Story and all photos by Bill Foster
The first day of Charleston’s second-year waterfront festival could only be described as “blustery.”
Stiff winds off the nearby bay dampened the sound from the stage and made the temperature 10 degrees colder than normal. However, the music on display on the two stages was as scintillating and exciting as the festival’s genesis last year.
My day began with Weaves, a Toronto-based indie-pop band that has been nominated for Juno awards but which is relatively unknown here. The sparse early crowd was treated to a blistering set led by charismatic frontwoman Jasmyn Burke and punctuated by staccato bursts of guitar noise from co-founder Morgan Waters. This is a band to watch out for in the future.
Nashvillian (via Asbury Park, New Jersey) Nicole Atkins was next, performing a delightful set of guitar-pop backed up by a muscular combo. Ian Felice of Felice Brothers fame was next. Backed only by a single bass player, he concentrated on songs from his recent solo debut, “In the Kingdom of Dreams.” The album is brilliant lyrically, but it’s not the happiest record ever made, and Felice seemed a bit morose trying to carry off such a sparse project in the bright afternoon sun.
The day really got going with the Old 97’s. Playing a diverse set that spanned from their 25-year-old debut to their most-recent record, the band performed with flair and aplomb. Rhett Miller flailed his arms, flipped his hair and engaged the crowd. “Stoned,” “I Don’t Wanna Die in This Town,” “Good With God,” “Rollerskate Skinny” and “Let’s Get Drunk & Get it On” all were highlights of the rollicking set.
Taking a break to brave the extraordinarily long food truck lines, the next band I caught was St. Paul & the Broken Bones. Opening with “Crumbling Light Posts,” “Flow With It” and “Like a Mighty River,” lead singer Paul Janeway’s voice was as powerful and soulful as ever while the wonderful band, strengthened by a couple additional horns, provided a strong yet supple background.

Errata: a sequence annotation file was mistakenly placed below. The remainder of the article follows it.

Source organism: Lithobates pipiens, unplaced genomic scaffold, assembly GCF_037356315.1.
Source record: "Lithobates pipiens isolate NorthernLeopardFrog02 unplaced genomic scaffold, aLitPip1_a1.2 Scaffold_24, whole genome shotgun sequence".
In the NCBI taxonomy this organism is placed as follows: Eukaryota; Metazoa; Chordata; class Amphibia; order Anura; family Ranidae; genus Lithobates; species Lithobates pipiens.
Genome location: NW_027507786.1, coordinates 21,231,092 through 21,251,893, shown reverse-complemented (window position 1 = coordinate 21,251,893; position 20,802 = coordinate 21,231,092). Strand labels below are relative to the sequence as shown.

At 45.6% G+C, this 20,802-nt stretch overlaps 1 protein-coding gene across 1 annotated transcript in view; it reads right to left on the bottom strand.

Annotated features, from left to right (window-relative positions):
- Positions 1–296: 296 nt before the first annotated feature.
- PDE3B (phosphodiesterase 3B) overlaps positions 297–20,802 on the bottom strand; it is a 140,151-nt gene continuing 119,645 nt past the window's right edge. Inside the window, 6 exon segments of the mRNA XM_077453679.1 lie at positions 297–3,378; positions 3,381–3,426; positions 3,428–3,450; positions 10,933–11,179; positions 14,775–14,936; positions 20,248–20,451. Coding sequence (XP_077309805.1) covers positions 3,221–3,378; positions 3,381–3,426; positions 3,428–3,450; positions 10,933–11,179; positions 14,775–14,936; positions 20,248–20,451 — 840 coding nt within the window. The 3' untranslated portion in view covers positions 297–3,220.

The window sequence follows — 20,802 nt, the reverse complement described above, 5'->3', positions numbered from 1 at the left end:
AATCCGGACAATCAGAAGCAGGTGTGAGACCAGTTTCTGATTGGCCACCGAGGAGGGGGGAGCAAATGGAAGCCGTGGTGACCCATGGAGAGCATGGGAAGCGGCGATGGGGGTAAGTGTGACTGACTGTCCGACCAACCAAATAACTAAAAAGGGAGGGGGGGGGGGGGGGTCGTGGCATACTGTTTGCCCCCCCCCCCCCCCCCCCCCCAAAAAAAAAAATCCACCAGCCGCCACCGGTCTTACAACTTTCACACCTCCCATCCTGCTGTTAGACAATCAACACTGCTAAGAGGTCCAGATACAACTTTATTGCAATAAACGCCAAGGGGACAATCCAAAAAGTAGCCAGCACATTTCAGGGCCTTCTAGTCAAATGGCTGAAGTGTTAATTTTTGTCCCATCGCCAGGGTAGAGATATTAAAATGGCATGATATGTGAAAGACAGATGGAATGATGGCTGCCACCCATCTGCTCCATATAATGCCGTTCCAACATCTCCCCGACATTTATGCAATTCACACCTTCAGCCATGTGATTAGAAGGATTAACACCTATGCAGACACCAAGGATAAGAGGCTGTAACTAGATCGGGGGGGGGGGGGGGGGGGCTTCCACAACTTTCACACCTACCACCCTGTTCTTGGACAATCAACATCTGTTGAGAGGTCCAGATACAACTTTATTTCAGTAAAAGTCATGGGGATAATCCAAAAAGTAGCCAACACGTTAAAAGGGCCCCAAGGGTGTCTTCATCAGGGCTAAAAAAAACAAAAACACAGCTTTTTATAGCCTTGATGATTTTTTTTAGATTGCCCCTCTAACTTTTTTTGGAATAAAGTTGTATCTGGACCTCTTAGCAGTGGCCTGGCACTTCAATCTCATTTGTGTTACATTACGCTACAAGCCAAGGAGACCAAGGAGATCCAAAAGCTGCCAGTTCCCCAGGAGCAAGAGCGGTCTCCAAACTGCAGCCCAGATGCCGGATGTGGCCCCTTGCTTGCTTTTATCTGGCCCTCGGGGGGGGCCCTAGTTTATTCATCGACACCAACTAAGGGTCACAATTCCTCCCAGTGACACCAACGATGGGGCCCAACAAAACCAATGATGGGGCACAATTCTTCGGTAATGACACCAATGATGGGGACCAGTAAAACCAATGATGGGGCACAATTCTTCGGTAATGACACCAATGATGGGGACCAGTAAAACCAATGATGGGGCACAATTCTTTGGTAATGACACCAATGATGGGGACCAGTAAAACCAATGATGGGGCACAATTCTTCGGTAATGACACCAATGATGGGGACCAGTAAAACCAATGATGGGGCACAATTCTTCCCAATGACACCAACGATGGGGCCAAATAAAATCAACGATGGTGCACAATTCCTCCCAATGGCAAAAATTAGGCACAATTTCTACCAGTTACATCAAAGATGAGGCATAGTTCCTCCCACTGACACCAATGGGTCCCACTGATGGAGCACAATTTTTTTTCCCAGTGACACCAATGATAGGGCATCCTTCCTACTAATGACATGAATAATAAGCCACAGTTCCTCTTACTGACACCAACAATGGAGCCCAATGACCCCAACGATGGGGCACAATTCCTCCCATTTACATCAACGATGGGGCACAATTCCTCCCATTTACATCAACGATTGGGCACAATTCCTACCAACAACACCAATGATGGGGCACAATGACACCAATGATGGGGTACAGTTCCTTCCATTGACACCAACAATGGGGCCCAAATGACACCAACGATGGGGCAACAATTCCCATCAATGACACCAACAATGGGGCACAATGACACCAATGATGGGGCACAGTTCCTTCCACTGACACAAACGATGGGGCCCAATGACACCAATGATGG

Brandi Carlile was next on the main stage. Carlile is one of the best live acts touring today, and she delivered a spectacular set. In concert, Carlile is a band much more than a solo artist; three microphones are set up front, Carlile in the center and flanked on each side by twin brothers Tim and Phil Hanseroth (guitar and bass), with whom she has performed since 2004. The audience was fervent – in fact, they were one of the most excited crowds I’ve ever seen at a festival – with everyone in sight singing every word to hits like “Raise Hell” and “The Story.” Carlile punctuated things with powerful covers of “Babe, I’m Gonna Leave You” and “Madman Across the Water.”
For the final show on the Edisto Stage, Wilco frontman Jeff Tweedy played as the sun set and the winds really kicked up. Wearing a down coat and a ski cap, Tweedy opened with “Via Chicago” and “I Am Trying to Break Your Heart” in a brisk set that included rarities like “Passenger Side” from “A.M.” and unrecorded song “Noah’s Flood.” Holding a large crowd captive with just a single acoustic is a tricky endeavor, but Tweedy is one of the few artists that can reliably deliver.
Finally, at 8:45 (every single show of the first day started on time to the minute), Jason Isbell and the 400 Unit (including wife Amanda Shires) took the stage in the only show of the day performed in the dark. Isbell has come a long way from his days of playing in Knoxville at Barley’s or on the third floor of Patrick Sullivan’s, and it shows. Backed by an evocative and interesting new stage setup, they hit the stage already on fire, slamming into “Super 8,” “Hope the High Road” and “24 Frames” in quick succession. It was a short set by his standards, and some slower staples like “Elephant” or “If We Were Vampires” went missing, but the upbeat set included a bouncy “Codeine,” “Alabama Pines,” “Stockholm” and “Cover Me Up.” He concluded with the Drive-By Truckers warhorse “Never Gonna Change.”